There is certainly capital available, according to Crum. “We are seeing, particularly with larger dealers, a better flow of credit to them,” he said. “Lenders are more confident these days. The ‘fall’ has happened, businesses have made adjustments, and this may not be a bad time to go back in and lend to businesses again.”
Webb adds: “We believe that there will be plenty of credit available for the remainder of 2010.”
GE Capital’s Equipment Finance Changes
In March 2010, GE Capital, the nation’s largest leasing company, announced that it was grouping together its wholesale and retail construction equipment offerings under Kristi Webb, commercial leader of its Dealer Finance business. Through its Equipment Finance business, GE Capital provides commercial leases and loans, typically ranging from $5,000 to $25 million, to small and mid-sized manufacturers, dealers, and end-business users. By coupling this new structure with technology investments, GE Capital is now able to provide construction equipment dealers with options to help them better manage both their wholesale purchasing and retail sales initiatives.
“Lower activity levels in the construction sector have created cash flow pressures for dealers and end users,” explained Webb in a press release. “Our wholesale options allow capital-savvy dealers to stock equipment without draining their own cash positions. Our retail leases and loans, including the Rebate Lease, help dealers provide affordable offerings to customers who are also concerned about financing their purchases.”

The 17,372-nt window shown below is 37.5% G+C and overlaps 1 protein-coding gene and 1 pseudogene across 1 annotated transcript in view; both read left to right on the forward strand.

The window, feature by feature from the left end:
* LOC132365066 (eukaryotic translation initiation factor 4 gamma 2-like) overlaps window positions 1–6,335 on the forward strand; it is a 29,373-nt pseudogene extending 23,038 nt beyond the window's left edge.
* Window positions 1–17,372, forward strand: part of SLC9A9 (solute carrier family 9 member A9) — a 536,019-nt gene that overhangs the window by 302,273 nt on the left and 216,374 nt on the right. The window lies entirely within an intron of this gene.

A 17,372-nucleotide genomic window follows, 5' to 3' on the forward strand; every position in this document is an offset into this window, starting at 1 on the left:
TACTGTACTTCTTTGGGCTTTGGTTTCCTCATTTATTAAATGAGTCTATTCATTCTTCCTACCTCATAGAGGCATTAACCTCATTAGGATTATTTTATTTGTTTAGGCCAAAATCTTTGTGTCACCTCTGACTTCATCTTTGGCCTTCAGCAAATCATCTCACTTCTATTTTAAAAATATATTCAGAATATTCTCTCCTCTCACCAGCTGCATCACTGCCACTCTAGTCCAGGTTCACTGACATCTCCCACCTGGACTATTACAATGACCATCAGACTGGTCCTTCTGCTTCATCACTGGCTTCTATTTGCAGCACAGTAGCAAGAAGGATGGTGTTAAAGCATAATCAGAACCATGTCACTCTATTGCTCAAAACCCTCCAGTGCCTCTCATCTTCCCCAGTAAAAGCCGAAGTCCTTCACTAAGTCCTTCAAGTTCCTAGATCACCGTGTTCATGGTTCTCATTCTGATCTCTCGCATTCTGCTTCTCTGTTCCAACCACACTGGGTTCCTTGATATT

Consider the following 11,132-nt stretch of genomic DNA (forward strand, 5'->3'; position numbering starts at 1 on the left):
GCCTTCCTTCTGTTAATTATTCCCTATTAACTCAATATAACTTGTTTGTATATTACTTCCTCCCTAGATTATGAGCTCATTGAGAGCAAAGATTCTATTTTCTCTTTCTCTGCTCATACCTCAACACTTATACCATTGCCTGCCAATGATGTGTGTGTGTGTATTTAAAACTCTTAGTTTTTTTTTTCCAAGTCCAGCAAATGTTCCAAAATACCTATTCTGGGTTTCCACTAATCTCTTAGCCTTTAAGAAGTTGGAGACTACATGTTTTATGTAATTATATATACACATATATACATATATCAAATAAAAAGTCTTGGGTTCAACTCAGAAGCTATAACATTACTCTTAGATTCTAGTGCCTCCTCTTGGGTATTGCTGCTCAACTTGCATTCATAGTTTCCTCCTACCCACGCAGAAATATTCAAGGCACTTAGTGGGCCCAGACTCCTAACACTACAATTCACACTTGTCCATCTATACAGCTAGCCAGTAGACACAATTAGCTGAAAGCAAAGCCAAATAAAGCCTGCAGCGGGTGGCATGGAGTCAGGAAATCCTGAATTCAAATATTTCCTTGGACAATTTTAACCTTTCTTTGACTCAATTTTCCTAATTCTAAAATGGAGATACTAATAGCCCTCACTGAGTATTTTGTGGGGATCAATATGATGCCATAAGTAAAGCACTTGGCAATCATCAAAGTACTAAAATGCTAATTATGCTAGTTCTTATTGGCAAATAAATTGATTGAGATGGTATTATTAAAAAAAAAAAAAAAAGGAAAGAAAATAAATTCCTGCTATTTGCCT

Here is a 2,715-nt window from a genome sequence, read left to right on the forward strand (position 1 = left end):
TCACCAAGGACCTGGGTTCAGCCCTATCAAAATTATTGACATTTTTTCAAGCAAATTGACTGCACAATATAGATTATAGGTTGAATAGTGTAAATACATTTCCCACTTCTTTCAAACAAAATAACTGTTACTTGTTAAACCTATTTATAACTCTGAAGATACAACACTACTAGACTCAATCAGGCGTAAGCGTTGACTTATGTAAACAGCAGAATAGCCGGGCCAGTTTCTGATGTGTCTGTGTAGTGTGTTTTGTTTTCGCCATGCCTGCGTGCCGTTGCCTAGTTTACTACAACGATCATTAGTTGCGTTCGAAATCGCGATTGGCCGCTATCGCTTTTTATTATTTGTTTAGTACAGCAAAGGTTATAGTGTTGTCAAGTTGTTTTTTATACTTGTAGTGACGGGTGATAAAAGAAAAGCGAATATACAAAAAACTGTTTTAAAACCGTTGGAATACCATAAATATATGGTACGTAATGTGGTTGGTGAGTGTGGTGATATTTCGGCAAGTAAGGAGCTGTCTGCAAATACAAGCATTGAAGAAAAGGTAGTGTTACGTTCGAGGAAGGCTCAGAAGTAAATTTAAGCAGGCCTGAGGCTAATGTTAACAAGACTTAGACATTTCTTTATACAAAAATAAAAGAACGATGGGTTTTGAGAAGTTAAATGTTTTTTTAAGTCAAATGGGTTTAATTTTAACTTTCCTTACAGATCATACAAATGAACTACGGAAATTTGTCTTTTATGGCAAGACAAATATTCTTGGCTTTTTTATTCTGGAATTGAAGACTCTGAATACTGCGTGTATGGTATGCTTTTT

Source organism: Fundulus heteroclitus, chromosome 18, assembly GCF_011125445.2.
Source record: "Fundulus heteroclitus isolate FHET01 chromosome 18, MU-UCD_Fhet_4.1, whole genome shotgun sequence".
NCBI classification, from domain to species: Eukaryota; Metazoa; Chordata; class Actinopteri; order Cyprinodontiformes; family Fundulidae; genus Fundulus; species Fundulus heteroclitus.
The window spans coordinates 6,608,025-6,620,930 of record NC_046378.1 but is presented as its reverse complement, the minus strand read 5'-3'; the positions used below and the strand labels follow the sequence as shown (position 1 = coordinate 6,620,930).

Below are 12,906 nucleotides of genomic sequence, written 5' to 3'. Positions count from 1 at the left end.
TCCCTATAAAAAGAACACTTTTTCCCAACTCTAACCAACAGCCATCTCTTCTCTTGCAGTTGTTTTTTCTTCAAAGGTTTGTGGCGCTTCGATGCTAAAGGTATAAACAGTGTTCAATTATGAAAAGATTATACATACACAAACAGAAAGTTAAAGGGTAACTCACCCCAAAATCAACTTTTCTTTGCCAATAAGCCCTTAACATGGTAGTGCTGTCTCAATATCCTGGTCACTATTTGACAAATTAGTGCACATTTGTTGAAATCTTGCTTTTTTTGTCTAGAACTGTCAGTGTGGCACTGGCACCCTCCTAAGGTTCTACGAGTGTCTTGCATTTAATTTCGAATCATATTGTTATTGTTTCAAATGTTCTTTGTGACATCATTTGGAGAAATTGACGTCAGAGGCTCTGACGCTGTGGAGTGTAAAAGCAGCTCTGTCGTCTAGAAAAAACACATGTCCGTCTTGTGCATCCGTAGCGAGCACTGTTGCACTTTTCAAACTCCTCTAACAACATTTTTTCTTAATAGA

GE Capital is also investing in technology designed to provide quick decisions on credit applications, easy document preparation, and same-day funding decisions for retail lease and loan transactions.
In a recent interview, Webb updated the status of the new initiatives. “We have remained in the construction industry,” she said. “These days, we are placing more of our focus on construction dealers. Another part of our business continues to serve the construction end user market, with an emphasis on larger projects, such as highway builds.” One area the company has moved away from, though, according to Webb, is what it calls small-ticket construction to the end user.”
Today, GE Capital’s Dealer Finance business is aimed at offering product and serving dealers across a range of industries, including construction. “We do loans and leases, as well as capital for equipment acquisition, and restructuring,” stated Webb. Some of the current offerings are designed to help construction equipment dealers with both wholesale purchases and their retail sales.